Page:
Funding Optimization Project

Virtual Reality Could Offer Personalized Approach to Fall Prevention

Virtual Reality Could Offer Personalized Approach to Fall Prevention

Researcher: Dr. Grant Handrigan
Affiliation: Université de Moncton

Dr. Grant Handrigan, a Professor of Kinesiology at the Université de Moncton, calls fall prevention a “stubborn problem.”

Educational programs to boost balance and agility just aren’t reaching enough older adults and people with disabilities. There’s also more to prevention than improving muscle strength and coordination. Fear of falling can cause people who are already at risk to avoid activities that would help them avoid injury, such as walking or climbing stairs.

Dr. Handrigan believes that virtual reality could enable a kind of “exposure therapy.” In the virtual world, people at risk of falling could safely confront challenging situations and learn to navigate them. Then they could face real-world scenarios with more confidence.

So the theory goes. But practically speaking, virtual reality doesn’t appeal to everyone. Before healthcare providers start rolling out VR fall prevention programs, they need more insight to identify the people who will benefit most from a tech-enabled approach.

Recent research, led by Niousha Parsa, a student that Dr. Handrigan works with, validates tools for identifying people who are likely to respond positively to VR training. It’s a small step toward innovation that could make a big difference to vulnerable New Brunswickers.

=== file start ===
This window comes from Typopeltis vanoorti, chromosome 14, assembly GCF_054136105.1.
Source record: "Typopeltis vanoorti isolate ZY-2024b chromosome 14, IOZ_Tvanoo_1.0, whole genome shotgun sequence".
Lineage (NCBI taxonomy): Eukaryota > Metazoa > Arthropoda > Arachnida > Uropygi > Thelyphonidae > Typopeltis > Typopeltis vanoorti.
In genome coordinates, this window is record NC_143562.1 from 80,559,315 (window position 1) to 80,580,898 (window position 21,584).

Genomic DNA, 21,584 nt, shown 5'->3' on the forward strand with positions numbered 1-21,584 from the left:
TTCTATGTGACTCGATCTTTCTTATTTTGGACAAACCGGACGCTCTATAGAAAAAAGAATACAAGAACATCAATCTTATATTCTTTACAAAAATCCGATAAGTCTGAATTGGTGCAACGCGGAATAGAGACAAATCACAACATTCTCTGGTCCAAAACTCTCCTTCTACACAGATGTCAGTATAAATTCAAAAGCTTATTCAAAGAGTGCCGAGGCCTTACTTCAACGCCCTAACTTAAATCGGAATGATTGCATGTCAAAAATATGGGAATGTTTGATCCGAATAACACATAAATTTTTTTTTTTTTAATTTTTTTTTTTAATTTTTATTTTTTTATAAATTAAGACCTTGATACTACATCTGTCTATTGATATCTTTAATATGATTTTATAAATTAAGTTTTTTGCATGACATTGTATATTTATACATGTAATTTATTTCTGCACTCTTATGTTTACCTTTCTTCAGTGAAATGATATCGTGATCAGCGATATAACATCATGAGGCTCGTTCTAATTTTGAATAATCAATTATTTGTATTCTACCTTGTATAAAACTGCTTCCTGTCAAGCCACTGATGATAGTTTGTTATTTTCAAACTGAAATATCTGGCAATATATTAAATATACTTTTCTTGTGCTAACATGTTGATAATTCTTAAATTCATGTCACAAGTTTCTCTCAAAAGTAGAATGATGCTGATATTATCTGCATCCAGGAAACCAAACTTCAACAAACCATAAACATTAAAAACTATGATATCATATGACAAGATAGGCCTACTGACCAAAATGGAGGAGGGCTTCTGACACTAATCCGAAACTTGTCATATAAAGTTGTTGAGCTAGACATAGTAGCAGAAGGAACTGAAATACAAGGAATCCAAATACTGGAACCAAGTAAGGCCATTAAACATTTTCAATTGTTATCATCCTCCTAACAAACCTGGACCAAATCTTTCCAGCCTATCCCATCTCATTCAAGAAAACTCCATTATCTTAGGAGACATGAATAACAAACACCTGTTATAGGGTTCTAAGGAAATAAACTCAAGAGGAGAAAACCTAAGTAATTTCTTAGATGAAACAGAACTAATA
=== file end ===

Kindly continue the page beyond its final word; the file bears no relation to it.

Who’s game for VR?

Dr. Handrigan recalls the first time he experienced virtual reality. He tried virtual downhill skiing and after doing a big jump, he felt his stomach drop. Immediately he realized the potential this type of technology could have in fall prevention research.

Through support from ResearchNB, Niousha Parsa, now a medical student at the University of Ottawa, designed and conducted a study to screen for traits that make someone likely to have a similarly visceral response to VR. Forty participants completed a balancing task, walking on a beam at height, in both a real environment and a virtual environment (VE).

Before entering the VE, participants completed a questionnaire on their “immersive tendencies” (IT). People with strong IT easily get caught up in a book or a movie. If you’re the type who watches a film on the edge of your seat, then you’d likely score high on IT.

After they left the VE, participants completed a second questionnaire to rate their level of “presence” in the virtual world. Someone who experiences a high level of presence finds the VE very life-like. They have the sensation of being in a physical space.

A third questionnaire asked participants to rate the level of simulator sickness (motion sickness) they experienced in the VE.


Toward the future of fall prevention

The questionnaires on immersive tendencies and presence effectively predicted people who would benefit from VR training. Dr. Handrigan envisions these tools being used in “optimizing” future fall prevention programs. Knowing who is likely to respond well to VR will enable practitioners to choose the best approach for the person.

Indeed, personalization could become the future of fall prevention. Explains Dr. Handrigan, “These are complex situations with a lot of different factors at play. There’s no one real solution. And if we’re going to have an impact, I think it’s about tailoring the possible solutions to the individual.”